I ended up working seven semesters at Student Media. Even when I would get other jobs, I always kept my hours there. It was such an enjoyable atmosphere. It was probably the first place where I began to understand what a literal “daily grind” was. Think for a second about what little commitment college-aged students usually have and then think about the commitment it takes for a college student to produce 45-50 papers in a semester. It led to a lot of meaningful arguments in the newsroom late at night. Is this story even newsworthy? Is this going too far? Most of these would come when the op-ed was being finalized. Some times (several times) we were wrong. Of course, being the lowly production assistant I got to always be Switzerland in these types of arguments. Just get the final INDD document please. As we would inch closer and closer to deadline, more and more errors start to seep through. Those errors very apparent in the morning as Jack Willis, the newsroom adviser, would carefully markup each paper and then post it in on a column in the middle of the newsroom. Some days there was so much ink it was hard to decipher what the original version even looked like. But you learned quickly that, unlike class, creating a paper wasn’t about getting 70% or 80% or 90% right. It was simply how about learning how you could improve it, even if it were the smallest of details. It’s as if Jack was taking your raw music and quantizing it to perfect tempo by slightly nudging it into the proper place. Unless you did a truly shoddy job. Then he might restructure your song or rewrite your chorus. This kind of workplace set such a high bar, every other job seemed easy. When I would get asked about “work load” or “burn out” in interviews, I was quick to remind them that I had worked in an environment where you literally produced a very tangible product that ran with your name inside of its contents daily. In my mind, there was nothing that came with more pressure than the paper gig.
Needless to say, this experience left an enormous impression. An impression that is embedded deep within the walls of Copeland Hall. Walls that you aren’t sure exactly what is holding them up these days. While most buildings have been renovated due to President Boren’s unparalleled commitment to campus beautification, Copeland Hall has managed to maintain it’s 1960s decor. I remember jokingly asking Brian Ringer, a former Student Media Director, “Do you ever have nightmares where you look out your window and President Boren is sitting on top of a bulldozer with his trademark open smile and coming straight for your building?” In some ways, Copeland Hall reflects the paper’s motto “The University of Oklahoma’s independent student voice since 1916.” It indeed does seem to maintain a word independence from the rest of campus. It’s the Austin of OU-Norman.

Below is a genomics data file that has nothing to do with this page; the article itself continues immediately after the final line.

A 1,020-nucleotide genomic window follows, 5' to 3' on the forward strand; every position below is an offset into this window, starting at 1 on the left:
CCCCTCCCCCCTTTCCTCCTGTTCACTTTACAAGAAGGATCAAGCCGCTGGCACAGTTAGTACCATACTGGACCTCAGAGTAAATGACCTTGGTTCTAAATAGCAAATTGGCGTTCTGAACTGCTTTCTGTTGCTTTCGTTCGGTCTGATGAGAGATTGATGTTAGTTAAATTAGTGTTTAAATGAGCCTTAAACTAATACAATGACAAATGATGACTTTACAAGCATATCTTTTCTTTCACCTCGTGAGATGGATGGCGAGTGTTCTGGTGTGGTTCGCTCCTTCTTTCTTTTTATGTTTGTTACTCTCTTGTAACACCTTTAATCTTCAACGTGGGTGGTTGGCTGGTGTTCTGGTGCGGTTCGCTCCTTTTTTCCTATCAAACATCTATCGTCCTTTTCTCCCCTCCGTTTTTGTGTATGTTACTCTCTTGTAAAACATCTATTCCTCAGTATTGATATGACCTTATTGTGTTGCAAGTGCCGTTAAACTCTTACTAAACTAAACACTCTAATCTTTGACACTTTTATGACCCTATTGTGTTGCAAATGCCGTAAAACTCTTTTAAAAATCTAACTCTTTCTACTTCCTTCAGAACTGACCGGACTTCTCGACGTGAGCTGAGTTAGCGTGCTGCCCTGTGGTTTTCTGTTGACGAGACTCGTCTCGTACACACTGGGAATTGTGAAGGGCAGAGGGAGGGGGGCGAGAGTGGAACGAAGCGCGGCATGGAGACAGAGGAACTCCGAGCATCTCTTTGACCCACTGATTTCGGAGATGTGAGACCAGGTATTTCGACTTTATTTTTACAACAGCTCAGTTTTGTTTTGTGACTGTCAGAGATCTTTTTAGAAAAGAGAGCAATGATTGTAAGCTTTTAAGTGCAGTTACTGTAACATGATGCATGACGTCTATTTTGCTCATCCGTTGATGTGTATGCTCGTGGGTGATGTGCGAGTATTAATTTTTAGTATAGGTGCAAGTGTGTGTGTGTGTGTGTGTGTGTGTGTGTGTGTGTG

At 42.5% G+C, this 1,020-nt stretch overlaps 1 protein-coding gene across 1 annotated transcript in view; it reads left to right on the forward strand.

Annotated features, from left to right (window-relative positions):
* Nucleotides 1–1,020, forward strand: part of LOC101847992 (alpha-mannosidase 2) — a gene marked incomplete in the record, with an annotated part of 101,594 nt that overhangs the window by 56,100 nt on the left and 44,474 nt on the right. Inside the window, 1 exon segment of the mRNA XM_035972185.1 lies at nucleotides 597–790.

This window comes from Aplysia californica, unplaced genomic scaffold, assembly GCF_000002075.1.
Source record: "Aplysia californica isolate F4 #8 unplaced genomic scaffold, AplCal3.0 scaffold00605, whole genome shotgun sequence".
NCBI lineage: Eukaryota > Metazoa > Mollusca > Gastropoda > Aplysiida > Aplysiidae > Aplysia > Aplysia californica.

A pro tip for Copeland Hall visitors: rarely use the first floor bathrooms. Most people opt for the second and third floor. I know mentioning a bathroom seems silly but you become quite familiar with them after six total years in the building and, man, the third floor of Copeland Hall is a special bathroom. Some years ago, KGOU, the local NPR affiliate which is also located on the third floor of Copeland, had the bright idea of installing speakers INSIDE the bathroom to pipe KGOU in there. This is incredibly spooky if the first time you realize this is at 10:30pm at night when you’re 19 years old. At the time, I swore I heard people talking loudly in the bathroom and immediately went back down stairs. But you eventually will brave it and figure out that the spooky voice is just the quiet NPR-y conversations and get used to it. The oddest part is that the bathroom essentially an echo chamber. You can’t understand a thing the guy from You Bet Your Garden is saying and renders it effectively useless. But it’s a nice touch.
The first time I met Mark Morvant on May 21, 2013, in Copeland Hall, it was a pleasant surprise. It turned out that the Center of Teaching Excellence was in the old Journalism Dean’s Suite. It was great to walk around and reminisce about what I had experienced within those halls. After I took the job, I was asked where I wanted to be located and I chose what was apparently once the Dean’s conference room. Today it would barely qualify as a sizable walk-in closet. Yet it felt like the proper place to start a career. Back to old journalism roots. “Don’t get 70% right. Or 80%. Or 90%.” Focus on improving and improving daily.
My second stint in Copeland Hall has been a much different experience than the first. I have come to really appreciate the collegiate experience from my new perspective on the other side. Copeland Hall is right next to Dale Hall, which is our main lecture hall at OU. Thousands of students walk in and out the front doors of that building daily and my window looks right at it. Because of its size, Dale Hall attracts a lot of visitors. One can frequently find a campus preacher there or a protester or a student who has submitted his day to giving free hugs or someone simply handing out hot chocolate. It’s fun to be a stones throw from a campus preacher. These guys irritated me in college but now I realize how completely absurd it is and just enjoy that this plays out within my view. Every day is a carnival and that’s a pretty wonderful life.
So, Copeland, thank you for what you’ve been to me. It’s within here that I’ve grown up twice and your nuances have only accentuated those experiences. Stay weird. And long live the newspaper.
Top image is creative commons licensed (BY) flickr photo by luigi morante: http://flickr.com/photos/eudaimos/2085017310